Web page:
By Gregory Freemont-Barnes
At the evening of August 1, 1798, a British fleet less than the command of Rear-Admiral Horatio Nelson met a French fleet below the command of Admiral François-Paul Brueys D'Aigalliers. through morning the British had received a near-complete victory: purely of the thirteen French ships-of-the-line escaped and the remainder have been both captured or destroyed. It used to be the 1st significant self reliant victory of Nelson's occupation yet extra importantly it crippled the French attempt in Africa by way of denying them entry to the suplies and help from the ocean. This publication makes use of the newest study, new maps and especially commissioned paintings to inform the tale of 1 of the good sea battles of the Napoleonic era.
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Additional resources for Nile 1798: Nelson's first great victory (Campaign, Volume 230)
The Swiftsure, under Captain Hallowell, determined not to fire until she had furled her sails and anchored at a predetermined station. This proved a sensible decision, for Hallowell nearly fired on a ship that was showing no lights, but decided against it for he was determined to adhere to his original instructions. In the event, the ship in question proved to be the Bellerophon, by that time bearing heavy scars from her exchanges with L'Orient. Amidst the darkness and gloom created by smoke, Hallowell dropped anchor just after 2000hrs and opened fire two minutes later.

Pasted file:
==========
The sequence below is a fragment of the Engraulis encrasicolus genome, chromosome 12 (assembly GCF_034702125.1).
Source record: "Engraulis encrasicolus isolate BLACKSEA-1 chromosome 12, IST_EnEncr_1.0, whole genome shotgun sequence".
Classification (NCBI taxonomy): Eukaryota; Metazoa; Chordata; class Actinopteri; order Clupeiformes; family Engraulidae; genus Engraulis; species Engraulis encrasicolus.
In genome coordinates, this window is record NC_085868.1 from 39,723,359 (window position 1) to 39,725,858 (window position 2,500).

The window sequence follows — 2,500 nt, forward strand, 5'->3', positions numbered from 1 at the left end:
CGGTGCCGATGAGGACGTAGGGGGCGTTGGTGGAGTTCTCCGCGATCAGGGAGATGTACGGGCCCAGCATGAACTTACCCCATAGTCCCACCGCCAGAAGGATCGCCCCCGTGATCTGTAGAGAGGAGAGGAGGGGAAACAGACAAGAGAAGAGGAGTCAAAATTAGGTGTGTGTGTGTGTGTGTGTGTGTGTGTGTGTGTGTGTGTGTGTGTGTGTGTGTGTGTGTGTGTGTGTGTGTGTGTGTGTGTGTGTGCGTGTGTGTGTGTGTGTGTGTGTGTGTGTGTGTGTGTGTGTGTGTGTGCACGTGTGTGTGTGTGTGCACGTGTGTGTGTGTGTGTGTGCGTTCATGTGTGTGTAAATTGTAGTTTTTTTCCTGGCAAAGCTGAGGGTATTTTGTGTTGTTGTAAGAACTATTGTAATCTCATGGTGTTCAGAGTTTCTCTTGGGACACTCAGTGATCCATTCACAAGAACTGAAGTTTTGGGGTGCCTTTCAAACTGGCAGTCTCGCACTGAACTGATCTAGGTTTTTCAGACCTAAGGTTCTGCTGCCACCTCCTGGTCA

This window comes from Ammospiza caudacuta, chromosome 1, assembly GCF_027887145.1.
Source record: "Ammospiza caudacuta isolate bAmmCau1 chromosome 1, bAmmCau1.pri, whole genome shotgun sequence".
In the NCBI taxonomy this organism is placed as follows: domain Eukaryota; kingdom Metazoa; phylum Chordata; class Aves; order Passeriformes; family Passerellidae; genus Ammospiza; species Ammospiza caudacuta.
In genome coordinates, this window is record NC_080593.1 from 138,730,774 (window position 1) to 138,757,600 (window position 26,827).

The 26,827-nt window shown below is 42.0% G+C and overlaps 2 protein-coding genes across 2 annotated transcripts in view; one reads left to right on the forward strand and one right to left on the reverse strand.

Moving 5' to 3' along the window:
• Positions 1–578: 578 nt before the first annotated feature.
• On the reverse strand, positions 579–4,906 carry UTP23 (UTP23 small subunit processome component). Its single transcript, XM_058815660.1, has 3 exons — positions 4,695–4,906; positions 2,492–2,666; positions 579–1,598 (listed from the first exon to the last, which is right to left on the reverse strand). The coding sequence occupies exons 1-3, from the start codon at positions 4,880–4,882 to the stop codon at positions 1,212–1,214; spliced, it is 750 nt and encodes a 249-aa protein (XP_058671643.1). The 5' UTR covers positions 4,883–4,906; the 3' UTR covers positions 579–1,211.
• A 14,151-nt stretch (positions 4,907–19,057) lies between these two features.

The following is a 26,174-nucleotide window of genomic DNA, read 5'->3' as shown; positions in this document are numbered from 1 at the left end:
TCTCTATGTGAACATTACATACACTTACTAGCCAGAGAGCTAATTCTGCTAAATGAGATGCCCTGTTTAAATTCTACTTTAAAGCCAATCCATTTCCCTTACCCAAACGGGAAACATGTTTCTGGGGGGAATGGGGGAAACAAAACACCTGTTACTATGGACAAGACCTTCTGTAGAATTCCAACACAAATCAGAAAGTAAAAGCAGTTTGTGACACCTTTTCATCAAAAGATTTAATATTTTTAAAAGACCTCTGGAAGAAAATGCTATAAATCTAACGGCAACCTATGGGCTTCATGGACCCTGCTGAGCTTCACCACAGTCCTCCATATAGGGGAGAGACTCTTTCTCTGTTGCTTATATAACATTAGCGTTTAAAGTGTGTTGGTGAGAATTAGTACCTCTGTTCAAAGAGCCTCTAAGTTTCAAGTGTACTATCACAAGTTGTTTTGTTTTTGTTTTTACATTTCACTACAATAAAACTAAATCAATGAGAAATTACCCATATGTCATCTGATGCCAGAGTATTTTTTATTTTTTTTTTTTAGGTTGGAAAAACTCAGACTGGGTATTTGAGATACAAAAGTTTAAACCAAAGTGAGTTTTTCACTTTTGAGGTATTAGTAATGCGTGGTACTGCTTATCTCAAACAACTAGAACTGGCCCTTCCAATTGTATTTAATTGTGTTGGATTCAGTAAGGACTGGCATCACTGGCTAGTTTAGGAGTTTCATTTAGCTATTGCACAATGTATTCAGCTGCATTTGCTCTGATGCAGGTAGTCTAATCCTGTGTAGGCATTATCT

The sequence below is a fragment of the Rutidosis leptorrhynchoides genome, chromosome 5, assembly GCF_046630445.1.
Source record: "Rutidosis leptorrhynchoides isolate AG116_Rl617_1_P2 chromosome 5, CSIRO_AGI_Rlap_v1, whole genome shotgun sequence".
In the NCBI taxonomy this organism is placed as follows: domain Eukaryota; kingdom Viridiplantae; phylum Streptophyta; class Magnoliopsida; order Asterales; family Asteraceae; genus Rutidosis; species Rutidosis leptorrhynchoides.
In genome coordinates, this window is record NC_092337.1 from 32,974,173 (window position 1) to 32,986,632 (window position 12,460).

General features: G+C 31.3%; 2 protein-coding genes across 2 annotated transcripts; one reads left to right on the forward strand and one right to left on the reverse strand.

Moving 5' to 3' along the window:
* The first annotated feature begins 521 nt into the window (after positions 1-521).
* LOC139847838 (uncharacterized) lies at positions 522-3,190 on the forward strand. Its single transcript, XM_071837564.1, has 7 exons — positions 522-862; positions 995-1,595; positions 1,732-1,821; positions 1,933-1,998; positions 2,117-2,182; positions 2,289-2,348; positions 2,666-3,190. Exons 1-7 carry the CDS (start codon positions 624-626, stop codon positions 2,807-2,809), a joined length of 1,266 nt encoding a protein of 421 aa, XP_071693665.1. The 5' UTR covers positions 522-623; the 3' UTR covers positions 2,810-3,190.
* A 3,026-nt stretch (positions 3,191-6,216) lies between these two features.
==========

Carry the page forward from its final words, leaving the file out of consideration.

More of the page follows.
National Maritime Museum, PW4695) A quarter of an hour later the Audacious, captained by Davidge Gould, followed, bringing down the Guerrier's mainmast with three broadsides as the British ship passed, though after the battle other captains, especially Miller, claimed credit for the feat. With a gap available between the Guerrier and the next astern, Conquerant, Audacious occupied it and anchored. Next, the Onow, under Saumarez, came round the French position by passing the Zealous and thus getting even closer inshore, though without incident.
As we entered the bay we stripped to our trousers, opened our ports, cleared [for action], and every ship we passed gave them a broadside and three cheers. Any information we got was from the boys and women who carried the powder. They behaved as well as the men. In Brueys' fleet, meanwhile, the day had opened with no expectation of a British attack, partly owing to the admiral's failure to dispatch frigates outside the bay to detect any signs of an enemy approach. Nothing, therefore, seemed to militate against efforts to alleviate the fleet's shortage of water, and hence working parties had been sent ashore to sink holes for a fresh supply.